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All-Star start ‘would be thrill’ for Chris Sale

Chris Sale won’t be holding anything back.

Don Cooper knows this, which is why the White Sox’ protective pitching coach hopes Sale goes one inning and not two in the All-Star Game, which Sale probably deserves to start.

“I even asked him,’’ Cooper said. “I said, ‘What are you gonna be going with?’ And he said, ‘I’m gonna get after it.’ Makes sense.’’

Sale, named to his fifth All-Star team in five years – he hasn’t missed one since he became a starting pitcher – is a high-octane guy who has, with Cooper’s guidance, learned to hold back and take something off his velocity and effort levels for the greater good.

He’ll be pumped to the max when he faces the National League All-Stars in San Diego.

“I’m not going to reserve anything when I get in there,’’ Sale said. “I fully intend on letting it eat when I get out there, whenever that is. It’s hard not to. You’ve got a packed crowd, you’re facing the best, so you better bring it.’’

He hopes he’ll be bringing it to the National League’s leadoff batter.

Kansas City manager Ned Yost will name the starter on Monday. Sale, who makes his last start before the game Friday when the Sox host the Atlanta Braves, pitched in relief in 2012 in Kansas City (one scoreless inning), 2013 in New York (two perfect innings, two strikeouts, winning pitcher) and 2014 in Minnesota (one inning, one run).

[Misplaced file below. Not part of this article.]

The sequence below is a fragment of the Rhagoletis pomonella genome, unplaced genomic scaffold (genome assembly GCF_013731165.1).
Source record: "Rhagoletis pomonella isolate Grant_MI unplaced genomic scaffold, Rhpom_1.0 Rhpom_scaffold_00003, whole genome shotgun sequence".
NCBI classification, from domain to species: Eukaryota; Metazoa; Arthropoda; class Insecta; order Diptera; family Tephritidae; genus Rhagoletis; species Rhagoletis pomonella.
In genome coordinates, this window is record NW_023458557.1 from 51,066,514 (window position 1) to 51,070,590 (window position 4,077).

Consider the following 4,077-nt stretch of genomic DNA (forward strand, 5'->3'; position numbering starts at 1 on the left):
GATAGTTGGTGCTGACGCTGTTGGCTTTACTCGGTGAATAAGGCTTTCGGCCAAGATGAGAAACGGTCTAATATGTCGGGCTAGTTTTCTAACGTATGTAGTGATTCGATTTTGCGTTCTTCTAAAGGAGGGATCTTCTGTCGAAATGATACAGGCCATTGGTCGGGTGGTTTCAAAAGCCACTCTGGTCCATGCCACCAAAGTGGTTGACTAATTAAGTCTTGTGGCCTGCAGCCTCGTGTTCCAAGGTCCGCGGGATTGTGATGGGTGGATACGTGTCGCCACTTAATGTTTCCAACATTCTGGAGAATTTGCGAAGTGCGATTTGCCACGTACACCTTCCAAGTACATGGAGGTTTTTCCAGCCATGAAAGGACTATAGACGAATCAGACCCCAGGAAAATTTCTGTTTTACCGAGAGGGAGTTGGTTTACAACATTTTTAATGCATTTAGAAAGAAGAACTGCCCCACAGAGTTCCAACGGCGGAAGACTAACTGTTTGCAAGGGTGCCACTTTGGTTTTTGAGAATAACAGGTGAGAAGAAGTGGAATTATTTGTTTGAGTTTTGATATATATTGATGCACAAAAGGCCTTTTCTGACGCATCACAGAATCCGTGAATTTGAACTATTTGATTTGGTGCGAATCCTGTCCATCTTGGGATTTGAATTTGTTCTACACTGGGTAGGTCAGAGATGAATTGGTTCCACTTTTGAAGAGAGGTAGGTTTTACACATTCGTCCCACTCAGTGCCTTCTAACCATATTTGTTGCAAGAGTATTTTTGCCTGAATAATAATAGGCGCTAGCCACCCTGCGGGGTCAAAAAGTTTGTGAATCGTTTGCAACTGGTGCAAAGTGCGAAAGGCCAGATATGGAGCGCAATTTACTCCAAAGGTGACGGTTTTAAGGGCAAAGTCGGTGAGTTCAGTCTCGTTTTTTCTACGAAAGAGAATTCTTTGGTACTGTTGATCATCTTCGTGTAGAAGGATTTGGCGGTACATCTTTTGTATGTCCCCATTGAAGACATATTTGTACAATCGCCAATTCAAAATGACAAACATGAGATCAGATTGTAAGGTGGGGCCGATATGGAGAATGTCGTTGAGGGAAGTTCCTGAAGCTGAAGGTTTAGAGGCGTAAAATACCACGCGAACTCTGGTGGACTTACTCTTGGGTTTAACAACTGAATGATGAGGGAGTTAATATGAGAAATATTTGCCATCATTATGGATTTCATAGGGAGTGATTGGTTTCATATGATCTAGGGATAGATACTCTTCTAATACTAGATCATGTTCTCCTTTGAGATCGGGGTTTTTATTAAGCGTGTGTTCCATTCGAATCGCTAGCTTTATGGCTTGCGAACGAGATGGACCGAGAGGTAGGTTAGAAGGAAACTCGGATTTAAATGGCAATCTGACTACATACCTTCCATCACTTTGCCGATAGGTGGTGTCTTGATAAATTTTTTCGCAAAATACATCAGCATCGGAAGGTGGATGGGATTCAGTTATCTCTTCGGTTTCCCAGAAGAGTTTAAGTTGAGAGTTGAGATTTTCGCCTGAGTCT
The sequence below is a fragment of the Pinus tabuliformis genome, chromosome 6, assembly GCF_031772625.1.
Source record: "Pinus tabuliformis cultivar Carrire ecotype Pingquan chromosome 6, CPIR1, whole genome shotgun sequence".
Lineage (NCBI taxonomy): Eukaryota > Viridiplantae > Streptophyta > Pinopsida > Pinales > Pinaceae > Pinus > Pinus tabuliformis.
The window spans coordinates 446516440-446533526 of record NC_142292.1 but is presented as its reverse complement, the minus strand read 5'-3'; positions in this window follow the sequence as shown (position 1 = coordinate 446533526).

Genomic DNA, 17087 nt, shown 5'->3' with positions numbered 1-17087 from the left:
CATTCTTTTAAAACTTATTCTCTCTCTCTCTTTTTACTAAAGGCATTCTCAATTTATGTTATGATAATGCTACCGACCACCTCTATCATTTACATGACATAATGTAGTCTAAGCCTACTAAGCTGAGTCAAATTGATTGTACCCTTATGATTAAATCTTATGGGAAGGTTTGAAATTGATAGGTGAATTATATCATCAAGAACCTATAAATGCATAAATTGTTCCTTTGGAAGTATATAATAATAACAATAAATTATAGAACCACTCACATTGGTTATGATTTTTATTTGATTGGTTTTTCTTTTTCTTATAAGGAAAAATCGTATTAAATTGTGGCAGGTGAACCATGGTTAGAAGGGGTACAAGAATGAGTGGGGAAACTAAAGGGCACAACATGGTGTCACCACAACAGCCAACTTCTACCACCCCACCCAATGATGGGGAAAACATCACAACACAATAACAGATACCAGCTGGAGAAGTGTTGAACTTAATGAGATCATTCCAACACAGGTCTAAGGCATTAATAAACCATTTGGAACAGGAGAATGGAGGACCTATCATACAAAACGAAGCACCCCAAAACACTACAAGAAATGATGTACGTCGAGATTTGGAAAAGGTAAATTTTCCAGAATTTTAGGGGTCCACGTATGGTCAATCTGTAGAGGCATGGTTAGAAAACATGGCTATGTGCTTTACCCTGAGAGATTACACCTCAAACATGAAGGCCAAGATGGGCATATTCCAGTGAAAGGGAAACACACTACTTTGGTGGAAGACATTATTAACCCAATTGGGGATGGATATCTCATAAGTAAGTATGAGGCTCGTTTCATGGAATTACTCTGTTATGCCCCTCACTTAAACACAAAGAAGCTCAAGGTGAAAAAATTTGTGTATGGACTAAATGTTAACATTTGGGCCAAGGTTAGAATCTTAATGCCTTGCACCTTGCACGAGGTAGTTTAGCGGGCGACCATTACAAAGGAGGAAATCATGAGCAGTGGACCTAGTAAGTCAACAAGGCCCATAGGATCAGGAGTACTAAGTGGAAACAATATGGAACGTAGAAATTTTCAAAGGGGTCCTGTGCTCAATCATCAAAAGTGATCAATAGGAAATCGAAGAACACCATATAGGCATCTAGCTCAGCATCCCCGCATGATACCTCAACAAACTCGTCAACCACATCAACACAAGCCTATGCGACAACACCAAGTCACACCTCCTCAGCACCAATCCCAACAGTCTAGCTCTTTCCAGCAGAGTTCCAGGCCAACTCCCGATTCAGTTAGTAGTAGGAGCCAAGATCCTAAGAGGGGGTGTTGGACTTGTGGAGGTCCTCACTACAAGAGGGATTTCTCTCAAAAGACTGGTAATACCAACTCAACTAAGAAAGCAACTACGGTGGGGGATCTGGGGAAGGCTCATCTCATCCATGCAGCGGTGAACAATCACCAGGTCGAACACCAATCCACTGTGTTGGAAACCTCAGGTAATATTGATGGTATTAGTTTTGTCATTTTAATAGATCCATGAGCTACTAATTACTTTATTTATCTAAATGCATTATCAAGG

A start would be “awesome,” he said.

“That would be such a thrill,’’ he said. “I’ve always been there and seen the start of the game and just everything that goes into it. I would be thrilled to do that.’’

The Sox powers that be, Cooper included, frowned on the idea of pitching Sale pitching in the game at Cincinnati last season, which is why Yost didn’t use him. Sale had thrown 115 pitches against the Cubs on the Saturday before the game. This time, he’ll have three days rest and won’t pitch again till next Sunday at the latest, five days after the Midsummer Classic.

Cooper knows Sale will give it everything he’s got “and that’s why I’m hoping it’s one inning getting after it rather than two. But after one if he wants another one and he says something to them, they give it to him … Chris has earned that one to kind of say what he’d like to do there.’’

For Sale, the honor isn’t getting old. He enjoys everything about the event, from watching the Home Run Derby with his young son on the field to celebrating it with extended family. When he didn’t pitch last year, he said he enjoyed “being a fan” but participating brings it “full circle.”

“It’s something that doesn’t come around very often,’’ Sale said. “I definitely appreciate this one as much as any. There’s nothing like the first one. I truly believe that. But I’m definitely very appreciative of the time and what it is. It’s a great time for everyone around Major League Baseball to get together and play a game.’’